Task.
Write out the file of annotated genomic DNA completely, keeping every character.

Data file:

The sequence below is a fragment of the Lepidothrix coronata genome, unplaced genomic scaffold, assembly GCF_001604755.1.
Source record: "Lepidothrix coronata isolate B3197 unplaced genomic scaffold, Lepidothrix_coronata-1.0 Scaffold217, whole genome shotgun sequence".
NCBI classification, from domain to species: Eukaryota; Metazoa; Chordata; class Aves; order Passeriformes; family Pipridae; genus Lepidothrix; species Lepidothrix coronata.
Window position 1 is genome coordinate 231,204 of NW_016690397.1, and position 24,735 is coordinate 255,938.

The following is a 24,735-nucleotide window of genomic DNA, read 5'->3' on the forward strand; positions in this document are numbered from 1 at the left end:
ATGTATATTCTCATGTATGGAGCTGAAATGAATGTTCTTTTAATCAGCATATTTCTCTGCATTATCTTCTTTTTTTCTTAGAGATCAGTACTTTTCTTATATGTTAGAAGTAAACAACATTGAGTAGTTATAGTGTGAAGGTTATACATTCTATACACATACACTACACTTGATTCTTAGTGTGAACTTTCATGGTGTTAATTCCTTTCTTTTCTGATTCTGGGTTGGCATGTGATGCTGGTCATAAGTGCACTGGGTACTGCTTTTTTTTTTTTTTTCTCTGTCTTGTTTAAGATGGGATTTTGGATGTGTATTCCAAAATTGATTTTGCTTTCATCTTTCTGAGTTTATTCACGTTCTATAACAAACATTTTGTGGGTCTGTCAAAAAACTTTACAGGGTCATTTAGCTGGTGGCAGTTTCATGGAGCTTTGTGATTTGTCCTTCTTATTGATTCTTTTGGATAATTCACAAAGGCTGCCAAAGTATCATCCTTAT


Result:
The sequence below is a fragment of the Lepidothrix coronata genome, unplaced genomic scaffold, assembly GCF_001604755.1.
Source record: "Lepidothrix coronata isolate B3197 unplaced genomic scaffold, Lepidothrix_coronata-1.0 Scaffold217, whole genome shotgun sequence".
NCBI classification, from domain to species: Eukaryota; Metazoa; Chordata; class Aves; order Passeriformes; family Pipridae; genus Lepidothrix; species Lepidothrix coronata.
Window position 1 is genome coordinate 231,204 of NW_016690397.1, and position 24,735 is coordinate 255,938.

The following is a 24,735-nucleotide window of genomic DNA, read 5'->3' on the forward strand; positions in this document are numbered from 1 at the left end:
ATGTATATTCTCATGTATGGAGCTGAAATGAATGTTCTTTTAATCAGCATATTTCTCTGCATTATCTTCTTTTTTTCTTAGAGATCAGTACTTTTCTTATATGTTAGAAGTAAACAACATTGAGTAGTTATAGTGTGAAGGTTATACATTCTATACACATACACTACACTTGATTCTTAGTGTGAACTTTCATGGTGTTAATTCCTTTCTTTTCTGATTCTGGGTTGGCATGTGATGCTGGTCATAAGTGCACTGGGTACTGCTTTTTTTTTTTTTTTCTCTGTCTTGTTTAAGATGGGATTTTGGATGTGTATTCCAAAATTGATTTTGCTTTCATCTTTCTGAGTTTATTCACGTTCTATAACAAACATTTTGTGGGTCTGTCAAAAAACTTTACAGGGTCATTTAGCTGGTGGCAGTTTCATGGAGCTTTGTGATTTGTCCTTCTTATTGATTCTTTTGGATAATTCACAAAGGCTGCCAAAGTATCATCCTTAT